Real estate basics: What is a Conveyance Deed?

A conveyance deed is an essential document required for the purchase of a property. We explain its importance and what a home buyer should look out for, when signing the document

‘Conveyance’ refers to the act of transferring the title, ownership, rights and interests in a property, from one entity to another. The term ‘deed’ refers to an instrument, like a written document that is signed by all the parties to a contract, in this case, the seller and buyer. It is a binding contract that is enforceable in a court of law. A conveyance deed is, therefore, a contract in which, the seller transfers all rights to legally own and keep a property. The purchase of a property is not complete without a valid conveyance deed.

The terms conveyance deed and sale deed are often used interchangeably and while they refer to the same contract, there is a subtle difference between the two. All sales deeds are conveyance deeds but conveyance deeds can also include gift, exchange, mortgage and lease deeds.

It is important to note the difference between an agreement for sale and a sale/conveyance deed. An agreement for sale contains a promise to transfer a property in question in future, on satisfaction of certain terms and conditions. An agreement for sale does not, in itself, create any interest in or charge on a property. Therefore, the sale of a property is not complete without a conveyance deed.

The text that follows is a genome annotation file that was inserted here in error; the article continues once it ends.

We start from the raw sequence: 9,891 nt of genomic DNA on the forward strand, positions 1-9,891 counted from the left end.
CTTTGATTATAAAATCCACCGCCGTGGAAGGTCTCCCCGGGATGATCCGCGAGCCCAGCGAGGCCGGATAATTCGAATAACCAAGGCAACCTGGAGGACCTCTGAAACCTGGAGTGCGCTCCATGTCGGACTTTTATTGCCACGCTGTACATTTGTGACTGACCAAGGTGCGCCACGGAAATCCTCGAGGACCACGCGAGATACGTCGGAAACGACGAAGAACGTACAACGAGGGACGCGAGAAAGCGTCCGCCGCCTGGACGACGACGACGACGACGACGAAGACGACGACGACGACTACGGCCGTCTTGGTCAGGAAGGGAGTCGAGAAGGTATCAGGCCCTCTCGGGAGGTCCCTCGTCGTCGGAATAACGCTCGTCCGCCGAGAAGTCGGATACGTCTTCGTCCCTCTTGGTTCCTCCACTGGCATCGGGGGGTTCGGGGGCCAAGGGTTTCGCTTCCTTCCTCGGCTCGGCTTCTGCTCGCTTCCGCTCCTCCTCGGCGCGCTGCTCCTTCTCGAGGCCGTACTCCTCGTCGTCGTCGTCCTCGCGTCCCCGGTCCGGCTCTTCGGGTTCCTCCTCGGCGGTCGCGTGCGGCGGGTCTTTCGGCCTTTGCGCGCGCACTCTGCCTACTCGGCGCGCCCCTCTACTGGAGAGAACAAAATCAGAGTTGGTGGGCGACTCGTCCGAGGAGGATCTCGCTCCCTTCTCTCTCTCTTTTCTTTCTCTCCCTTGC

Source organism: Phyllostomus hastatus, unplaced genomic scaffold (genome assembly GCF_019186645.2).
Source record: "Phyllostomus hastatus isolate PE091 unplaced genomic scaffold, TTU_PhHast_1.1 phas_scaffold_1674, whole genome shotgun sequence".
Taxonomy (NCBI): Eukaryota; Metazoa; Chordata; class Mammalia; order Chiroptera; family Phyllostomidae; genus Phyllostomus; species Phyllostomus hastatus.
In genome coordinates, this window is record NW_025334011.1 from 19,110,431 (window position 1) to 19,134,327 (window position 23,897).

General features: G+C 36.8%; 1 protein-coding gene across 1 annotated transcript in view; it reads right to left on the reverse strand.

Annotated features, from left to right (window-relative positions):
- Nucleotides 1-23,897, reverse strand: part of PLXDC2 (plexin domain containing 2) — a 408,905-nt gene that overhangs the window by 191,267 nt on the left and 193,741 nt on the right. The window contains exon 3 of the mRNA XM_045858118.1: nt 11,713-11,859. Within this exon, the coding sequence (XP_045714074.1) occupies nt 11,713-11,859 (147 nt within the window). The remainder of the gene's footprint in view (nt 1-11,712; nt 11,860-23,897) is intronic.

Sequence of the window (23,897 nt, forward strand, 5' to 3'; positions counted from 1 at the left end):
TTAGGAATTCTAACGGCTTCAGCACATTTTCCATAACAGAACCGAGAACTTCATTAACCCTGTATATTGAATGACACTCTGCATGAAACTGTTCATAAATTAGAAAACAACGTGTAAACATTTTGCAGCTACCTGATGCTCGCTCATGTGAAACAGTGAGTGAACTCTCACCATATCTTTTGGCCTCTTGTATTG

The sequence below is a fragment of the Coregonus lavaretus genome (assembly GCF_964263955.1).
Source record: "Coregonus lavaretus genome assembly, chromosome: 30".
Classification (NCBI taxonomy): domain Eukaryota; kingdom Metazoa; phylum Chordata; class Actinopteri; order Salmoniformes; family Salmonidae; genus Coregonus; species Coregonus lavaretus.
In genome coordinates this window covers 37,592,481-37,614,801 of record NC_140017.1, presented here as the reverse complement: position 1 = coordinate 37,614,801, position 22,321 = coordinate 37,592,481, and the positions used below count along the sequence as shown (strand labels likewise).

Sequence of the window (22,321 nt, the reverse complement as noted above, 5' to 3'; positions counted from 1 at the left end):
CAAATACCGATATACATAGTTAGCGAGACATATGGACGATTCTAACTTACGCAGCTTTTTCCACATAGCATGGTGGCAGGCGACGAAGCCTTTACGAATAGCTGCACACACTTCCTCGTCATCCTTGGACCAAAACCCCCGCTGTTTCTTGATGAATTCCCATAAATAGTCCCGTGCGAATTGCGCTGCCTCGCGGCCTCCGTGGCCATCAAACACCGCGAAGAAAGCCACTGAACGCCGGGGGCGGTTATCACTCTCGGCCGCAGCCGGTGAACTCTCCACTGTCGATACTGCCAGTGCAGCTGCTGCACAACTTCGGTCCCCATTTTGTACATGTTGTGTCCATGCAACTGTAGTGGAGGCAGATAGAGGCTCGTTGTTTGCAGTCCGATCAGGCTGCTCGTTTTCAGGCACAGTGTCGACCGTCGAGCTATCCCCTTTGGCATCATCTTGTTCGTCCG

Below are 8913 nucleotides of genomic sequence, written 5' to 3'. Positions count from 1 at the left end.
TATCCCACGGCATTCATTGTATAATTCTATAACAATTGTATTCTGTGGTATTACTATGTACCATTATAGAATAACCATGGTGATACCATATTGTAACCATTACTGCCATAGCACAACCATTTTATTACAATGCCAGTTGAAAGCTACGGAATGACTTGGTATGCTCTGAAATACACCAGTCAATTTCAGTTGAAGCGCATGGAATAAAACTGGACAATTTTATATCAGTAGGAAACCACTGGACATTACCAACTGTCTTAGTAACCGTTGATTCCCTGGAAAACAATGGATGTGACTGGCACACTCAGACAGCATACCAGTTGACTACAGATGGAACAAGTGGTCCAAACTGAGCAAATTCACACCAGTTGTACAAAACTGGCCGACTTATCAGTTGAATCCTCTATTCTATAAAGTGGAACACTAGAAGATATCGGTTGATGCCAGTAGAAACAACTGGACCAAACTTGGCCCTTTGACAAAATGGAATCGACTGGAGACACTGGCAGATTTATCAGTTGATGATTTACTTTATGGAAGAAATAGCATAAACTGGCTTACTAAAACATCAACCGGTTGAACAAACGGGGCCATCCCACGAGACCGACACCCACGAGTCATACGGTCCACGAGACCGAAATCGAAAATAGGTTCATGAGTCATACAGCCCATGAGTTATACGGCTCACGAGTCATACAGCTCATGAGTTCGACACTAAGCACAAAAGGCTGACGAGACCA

A valid conveyance deed must contain the following:

  1. The actual demarcation of the property.
  2. Other rights annexed to the property and its use.
  3. The full chain of titles, that is, all legal rights up until the present seller.
  4. The method of delivery of the property to the buyer.
  5. A memo of the consideration, stating how it has been received.
  6. Any further applicable terms and conditions for the full transfer of ownership rights.

See also: Real estate sale deed: Terms and conditions that home buyers should be aware of

 

Important points to consider, to ensure smooth purchase/sale of a property

  1. The seller is required to certify that the property is free of any legal encumbrance.
  2. If a loan was taken against the property in question, then, the mortgage must be cleared before the deed is signed. Buyers have the option of having this checked at the local sub-registrar’s office.
  3. The conveyance deed should state the exact date on which the property will be handed over to the buyer.
  4. Within four months of the execution of the deed, all the original documents related to the sale of the property, need to be produced for registration before the local registrar.
  5. The deed is required to be signed by at least two witnesses.

 

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